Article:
fruition

noun
fru·​ition | \ frü-ˈi-shən How to pronounce fruition (audio) \

Definition of fruition

1 : pleasurable use or possession : enjoyment the sweet fruition of an earthly crown— Christopher Marlowe
2a : the state of bearing fruit the fields needed rain for fruition— Pearl Buck

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Did You Know?

Fruition must come from the word fruit, right? Not exactly. Fruition and fruit are related (both ultimately come from the Latin verb frui, meaning "to enjoy"), but they were derived independently. The original meaning of fruition had nothing to do with fruit. Rather, when the term was first used in the early 15th century, it meant only "pleasurable use or possession." Not until the 19th century did fruition develop a second meaning, "the state of bearing fruit," possibly as the result of a mistaken assumption that fruition evolved from fruit. The "state of bearing fruit" sense was followed quickly by the figurative application to anything that can be "realized" and metaphorically bear fruit, such as a plan or a project.

Examples of fruition in a Sentence

These were dreams of long standing that had finally come to fruition — Nicholas Fraser, Harper's, September 1996 Truth is a weapon so powerful that the slowness of its fruition matters little in the end. — Edith Hamilton, New Yorker, 12 Sept. 1994 The ground thaws, the sap flows, then comes the leaf, the bud, the full flowering of national and individual entitlements, an unstoppable surge toward the glorious fruition promised by the idea of independence. — Janette Turner Hospital, New York Times Book Review, 30 Dec. 1990 when she landed the lead in a Broadway play, a lifelong dream was brought to fruition
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Recent Examples on the Web

Cayo Coco is the fruition of a two-and-a-year, sometimes painstaking, process. Shauna Stuart | Sstuart@al.com, al.com, "In Founder’s Station, Cayo Coco Rum Bar & Restaurante is a nod to Cuba’s pre-revolution high life," 12 July 2019 InSight's first issue is the fruition of a year and a half's worth of effort, beginning as Mayer's brainchild. Sara Teal, latimes.com, "Student-run InSight Magazine explores poverty and inequality in Southern California," 3 May 2018 The Cubs and Astros, among the league’s losingest teams in the years preceding the fruition of their respective rebuilds, have won the past two World Series. Kevin Acee, sandiegouniontribune.com, "Winning always goal, but Padres' 2018 season mostly about waiting," 28 Mar. 2018 His third season at the coaching helm of St. John’s, where he was counseled by the raspy-voiced musings of Lou Carnesecca in the 1980s, began with the expectant fruition of a program rebuild, with N.C.A.A. tournament ambition. Harvey Araton, New York Times, "Chris Mullin Preaches the Power of One Day at a Time," 6 Mar. 2018 So talking about them before anything is public could cause valuable employees to take other jobs even though the layoffs may not come to fruition. Jeanne Sahadi, CNN, "Damage control: How managers can recover from common blunders," 11 Sep. 2019 And this is why the dream of a left-leaning media ecosystem as heavily subsidized as the American right’s propaganda machine will never come to fruition. Alex Pareene, The New Republic, "ThinkProgress Was Always Doomed," 11 Sep. 2019 The two sides had built up too much animosity in the few weeks prior for that decision to come to fruition. Trevor Hass, BostonGlobe.com, "Here’s what happened between Antonio Brown and the Raiders," 8 Sep. 2019 If high growth scenarios come to fruition, the district could field more than 13,000 students by 2027, which is up from about 9,100 in 2018. Chris Shelton, Houston Chronicle, "After $285 million bond Sheldon ISD nears debuts of new football stadium, high school," 5 Sep. 2019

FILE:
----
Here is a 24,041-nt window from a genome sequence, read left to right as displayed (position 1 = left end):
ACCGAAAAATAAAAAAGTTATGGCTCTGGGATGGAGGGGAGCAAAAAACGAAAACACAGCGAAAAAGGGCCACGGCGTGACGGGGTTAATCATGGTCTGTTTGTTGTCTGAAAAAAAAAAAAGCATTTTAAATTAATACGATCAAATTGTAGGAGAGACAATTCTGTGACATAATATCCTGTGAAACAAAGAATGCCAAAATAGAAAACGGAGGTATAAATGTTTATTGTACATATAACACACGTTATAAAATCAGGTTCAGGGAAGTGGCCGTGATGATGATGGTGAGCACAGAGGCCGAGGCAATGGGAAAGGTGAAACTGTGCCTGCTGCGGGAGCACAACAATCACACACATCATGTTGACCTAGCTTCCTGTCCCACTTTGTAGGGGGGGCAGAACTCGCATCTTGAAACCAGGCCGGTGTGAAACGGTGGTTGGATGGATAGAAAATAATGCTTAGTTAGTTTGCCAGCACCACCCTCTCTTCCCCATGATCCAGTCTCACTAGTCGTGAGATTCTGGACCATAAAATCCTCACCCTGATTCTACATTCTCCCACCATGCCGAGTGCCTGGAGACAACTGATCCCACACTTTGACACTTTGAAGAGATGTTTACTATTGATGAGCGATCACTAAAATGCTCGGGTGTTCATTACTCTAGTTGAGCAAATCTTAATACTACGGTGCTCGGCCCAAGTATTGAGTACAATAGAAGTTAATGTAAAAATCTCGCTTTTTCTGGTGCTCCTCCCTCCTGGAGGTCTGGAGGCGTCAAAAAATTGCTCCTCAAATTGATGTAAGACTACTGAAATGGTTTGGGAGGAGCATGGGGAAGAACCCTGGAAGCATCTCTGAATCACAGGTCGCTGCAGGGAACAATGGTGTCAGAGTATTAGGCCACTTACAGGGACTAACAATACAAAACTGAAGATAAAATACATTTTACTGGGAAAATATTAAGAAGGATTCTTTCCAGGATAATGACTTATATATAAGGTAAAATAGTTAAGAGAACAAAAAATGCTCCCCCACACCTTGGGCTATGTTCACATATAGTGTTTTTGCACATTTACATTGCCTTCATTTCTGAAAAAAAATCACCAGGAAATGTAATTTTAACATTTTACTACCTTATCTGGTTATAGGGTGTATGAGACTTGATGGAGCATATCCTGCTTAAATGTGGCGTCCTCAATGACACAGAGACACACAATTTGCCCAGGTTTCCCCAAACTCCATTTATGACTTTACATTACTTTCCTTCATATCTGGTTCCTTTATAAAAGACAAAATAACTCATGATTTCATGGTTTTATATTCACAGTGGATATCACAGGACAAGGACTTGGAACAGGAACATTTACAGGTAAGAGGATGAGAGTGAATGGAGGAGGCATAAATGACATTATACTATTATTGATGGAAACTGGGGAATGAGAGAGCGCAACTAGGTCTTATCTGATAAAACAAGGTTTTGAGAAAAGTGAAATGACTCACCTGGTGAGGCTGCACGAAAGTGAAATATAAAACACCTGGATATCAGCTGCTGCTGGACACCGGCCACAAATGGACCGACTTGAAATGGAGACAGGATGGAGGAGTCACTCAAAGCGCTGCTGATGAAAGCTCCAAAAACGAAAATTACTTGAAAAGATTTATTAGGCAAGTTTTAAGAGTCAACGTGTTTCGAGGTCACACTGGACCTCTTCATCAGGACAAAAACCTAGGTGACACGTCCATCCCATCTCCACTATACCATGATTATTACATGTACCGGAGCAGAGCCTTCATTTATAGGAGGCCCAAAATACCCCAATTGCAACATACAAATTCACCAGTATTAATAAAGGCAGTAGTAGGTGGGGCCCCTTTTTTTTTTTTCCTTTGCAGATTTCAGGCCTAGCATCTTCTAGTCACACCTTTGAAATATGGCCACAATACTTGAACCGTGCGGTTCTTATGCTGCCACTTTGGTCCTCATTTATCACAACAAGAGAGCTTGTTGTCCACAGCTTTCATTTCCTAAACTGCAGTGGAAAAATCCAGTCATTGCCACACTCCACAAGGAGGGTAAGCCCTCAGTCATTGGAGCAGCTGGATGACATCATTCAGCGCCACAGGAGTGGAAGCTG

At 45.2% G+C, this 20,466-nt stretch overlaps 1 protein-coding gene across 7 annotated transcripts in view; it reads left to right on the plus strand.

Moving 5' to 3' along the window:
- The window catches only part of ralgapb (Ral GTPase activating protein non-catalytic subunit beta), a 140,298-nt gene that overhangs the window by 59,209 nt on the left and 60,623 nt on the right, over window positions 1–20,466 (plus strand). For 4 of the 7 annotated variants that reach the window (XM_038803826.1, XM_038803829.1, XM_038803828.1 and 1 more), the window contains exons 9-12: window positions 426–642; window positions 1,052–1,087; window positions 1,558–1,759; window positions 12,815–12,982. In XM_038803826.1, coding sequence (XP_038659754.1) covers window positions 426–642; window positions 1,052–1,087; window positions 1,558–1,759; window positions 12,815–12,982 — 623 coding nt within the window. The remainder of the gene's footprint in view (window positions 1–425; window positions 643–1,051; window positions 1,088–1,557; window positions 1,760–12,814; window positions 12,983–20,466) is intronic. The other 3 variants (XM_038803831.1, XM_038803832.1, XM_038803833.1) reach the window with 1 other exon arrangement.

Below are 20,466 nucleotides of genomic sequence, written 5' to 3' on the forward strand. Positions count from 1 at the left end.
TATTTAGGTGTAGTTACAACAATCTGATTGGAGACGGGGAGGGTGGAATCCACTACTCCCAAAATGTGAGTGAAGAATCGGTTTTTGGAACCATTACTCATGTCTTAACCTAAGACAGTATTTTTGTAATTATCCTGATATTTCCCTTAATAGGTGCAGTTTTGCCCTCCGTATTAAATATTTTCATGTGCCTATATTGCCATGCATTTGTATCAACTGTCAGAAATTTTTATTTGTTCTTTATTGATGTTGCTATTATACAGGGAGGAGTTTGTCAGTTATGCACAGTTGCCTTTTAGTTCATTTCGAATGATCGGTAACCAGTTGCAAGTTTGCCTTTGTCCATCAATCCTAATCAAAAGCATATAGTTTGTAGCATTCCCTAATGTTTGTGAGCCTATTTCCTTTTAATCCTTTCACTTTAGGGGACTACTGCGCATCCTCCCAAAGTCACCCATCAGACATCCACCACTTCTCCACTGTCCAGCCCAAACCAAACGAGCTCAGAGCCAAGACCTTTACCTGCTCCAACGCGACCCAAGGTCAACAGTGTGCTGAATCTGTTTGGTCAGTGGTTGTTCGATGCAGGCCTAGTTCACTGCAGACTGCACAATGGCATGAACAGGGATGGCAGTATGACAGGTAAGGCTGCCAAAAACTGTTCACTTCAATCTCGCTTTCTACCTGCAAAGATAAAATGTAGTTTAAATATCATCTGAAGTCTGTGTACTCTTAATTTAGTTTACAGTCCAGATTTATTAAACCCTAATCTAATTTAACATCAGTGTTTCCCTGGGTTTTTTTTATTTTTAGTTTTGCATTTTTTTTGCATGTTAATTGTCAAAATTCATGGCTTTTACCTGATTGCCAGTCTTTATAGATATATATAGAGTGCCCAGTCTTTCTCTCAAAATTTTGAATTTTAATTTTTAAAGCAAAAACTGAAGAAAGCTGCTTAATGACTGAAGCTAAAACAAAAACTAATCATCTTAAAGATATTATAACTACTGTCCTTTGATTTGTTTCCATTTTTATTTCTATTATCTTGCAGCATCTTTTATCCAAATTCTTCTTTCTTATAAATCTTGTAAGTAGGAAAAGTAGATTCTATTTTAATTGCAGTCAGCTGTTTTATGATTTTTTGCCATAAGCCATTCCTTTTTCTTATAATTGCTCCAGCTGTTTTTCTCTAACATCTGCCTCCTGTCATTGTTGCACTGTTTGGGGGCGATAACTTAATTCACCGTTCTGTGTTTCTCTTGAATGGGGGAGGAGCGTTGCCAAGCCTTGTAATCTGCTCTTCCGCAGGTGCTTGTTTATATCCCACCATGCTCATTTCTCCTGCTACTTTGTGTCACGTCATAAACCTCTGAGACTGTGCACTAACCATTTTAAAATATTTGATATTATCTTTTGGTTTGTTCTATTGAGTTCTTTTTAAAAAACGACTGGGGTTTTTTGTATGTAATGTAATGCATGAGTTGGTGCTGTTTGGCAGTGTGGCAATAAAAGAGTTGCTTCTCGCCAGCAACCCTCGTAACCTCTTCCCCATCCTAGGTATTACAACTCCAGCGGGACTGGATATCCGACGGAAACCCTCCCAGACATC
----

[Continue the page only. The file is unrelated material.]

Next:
These example sentences are selected automatically from various online news sources to reflect current usage of the word 'fruition.' Views expressed in the examples do not represent the opinion of Merriam-Webster or its editors. Send us feedback.

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First Known Use of fruition

15th century, in the meaning defined at sense 1

History and Etymology for fruition

Middle English fruicioun, from Anglo-French or Late Latin; Anglo-French fruicion, from Late Latin fruition-, fruitio, from Latin frui — see fruit entry 1

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Last Updated

28 Sep 2019

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Time Traveler for fruition

The first known use of fruition was in the 15th century

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More Definitions for fruition

fruition

noun

English Language Learners Definition of fruition

: the state of being real or complete

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More from Merriam-Webster on fruition

Rhyming Dictionary: Words that rhyme with fruition

Thesaurus: All synonyms and antonyms for fruition

Spanish Central: Translation of fruition

Nglish: Translation of fruition for Spanish Speakers

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